As religion and death are two main themes that intrigue us and influenced Mothmeister a lot, we wanted our second book to look a bit like a bible. Hence the golden pages and reading ribbon.

In the meanwhile our generous friends of the Portland based industrial collective Dead Animal Assembly Plant (DAAP) reached out to us. As they created a soundscape for our previous book they wanted to write soundtracks that made our book even more immersive. So we shared a couple of pictures to brief them. And took it from there. They did an amazing job. These sonar landscapes definitely lift the book to another level. There are many underlying layers in each track that refer to pictures/places in our book. From the actual evacuation message from Chernobyl to the letter that cannibal Albert Fish wrote to the mother of one of his victims Grace Budd. DAAP did a stellar job. We love them. And are eternally grateful.

How did you come up with the name Mothmeister?

As our characters are morphing non-stop we wanted our alter ego to embody this endless metamorphosis. When it comes to animals, moths undergo drastic changes throughout their life-cycle so we thought that would fit our creative dna like a glove. Moths are also the unloved night version of butterflies.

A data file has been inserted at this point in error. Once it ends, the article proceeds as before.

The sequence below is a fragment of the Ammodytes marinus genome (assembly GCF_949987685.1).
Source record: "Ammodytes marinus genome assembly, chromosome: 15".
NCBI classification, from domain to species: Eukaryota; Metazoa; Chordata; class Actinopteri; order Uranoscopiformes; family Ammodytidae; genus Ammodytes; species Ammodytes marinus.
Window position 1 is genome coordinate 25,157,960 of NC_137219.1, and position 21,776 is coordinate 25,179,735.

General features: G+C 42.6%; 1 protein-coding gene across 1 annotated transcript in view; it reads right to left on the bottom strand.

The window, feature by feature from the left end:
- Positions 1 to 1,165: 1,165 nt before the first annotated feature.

We’ve always been fascinated by folklore urban myths. Stories like the Mothman certainly inspired us and partly gave Mothmeister its name. We love these kind of half human, half animal creatures. They’ve been around since the beginning of times. It is quite striking that the Mothman is seen all around the world, just before a major disaster strikes, like he’s some kind of
the messenger or omen.

We decided to give it a little twist by adding ‘Meister’. It all just sounds great. And as ‘meister’ meets ‘master’ we’re the master of moths. Masters of the metamorphosis.

I am aware that you travel to some extreme locations for shoots – where has been your favourite and why?  What has been the most terrifying experience while you were traveling?